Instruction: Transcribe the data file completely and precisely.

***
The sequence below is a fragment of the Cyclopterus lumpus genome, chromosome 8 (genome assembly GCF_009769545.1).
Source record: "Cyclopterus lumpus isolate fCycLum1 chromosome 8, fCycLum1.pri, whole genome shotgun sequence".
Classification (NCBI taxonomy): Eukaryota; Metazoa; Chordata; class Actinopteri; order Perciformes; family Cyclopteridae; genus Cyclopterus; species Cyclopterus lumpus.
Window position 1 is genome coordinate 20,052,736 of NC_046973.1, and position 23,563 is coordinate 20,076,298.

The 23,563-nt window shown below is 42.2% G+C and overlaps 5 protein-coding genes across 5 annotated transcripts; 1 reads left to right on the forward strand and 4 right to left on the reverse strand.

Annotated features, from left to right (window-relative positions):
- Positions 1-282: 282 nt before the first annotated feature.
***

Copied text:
The sequence below is a fragment of the Cyclopterus lumpus genome, chromosome 8 (genome assembly GCF_009769545.1).
Source record: "Cyclopterus lumpus isolate fCycLum1 chromosome 8, fCycLum1.pri, whole genome shotgun sequence".
Classification (NCBI taxonomy): Eukaryota; Metazoa; Chordata; class Actinopteri; order Perciformes; family Cyclopteridae; genus Cyclopterus; species Cyclopterus lumpus.
Window position 1 is genome coordinate 20,052,736 of NC_046973.1, and position 23,563 is coordinate 20,076,298.

The 23,563-nt window shown below is 42.2% G+C and overlaps 5 protein-coding genes across 5 annotated transcripts; 1 reads left to right on the forward strand and 4 right to left on the reverse strand.

Annotated features, from left to right (window-relative positions):
- Positions 1-282: 282 nt before the first annotated feature.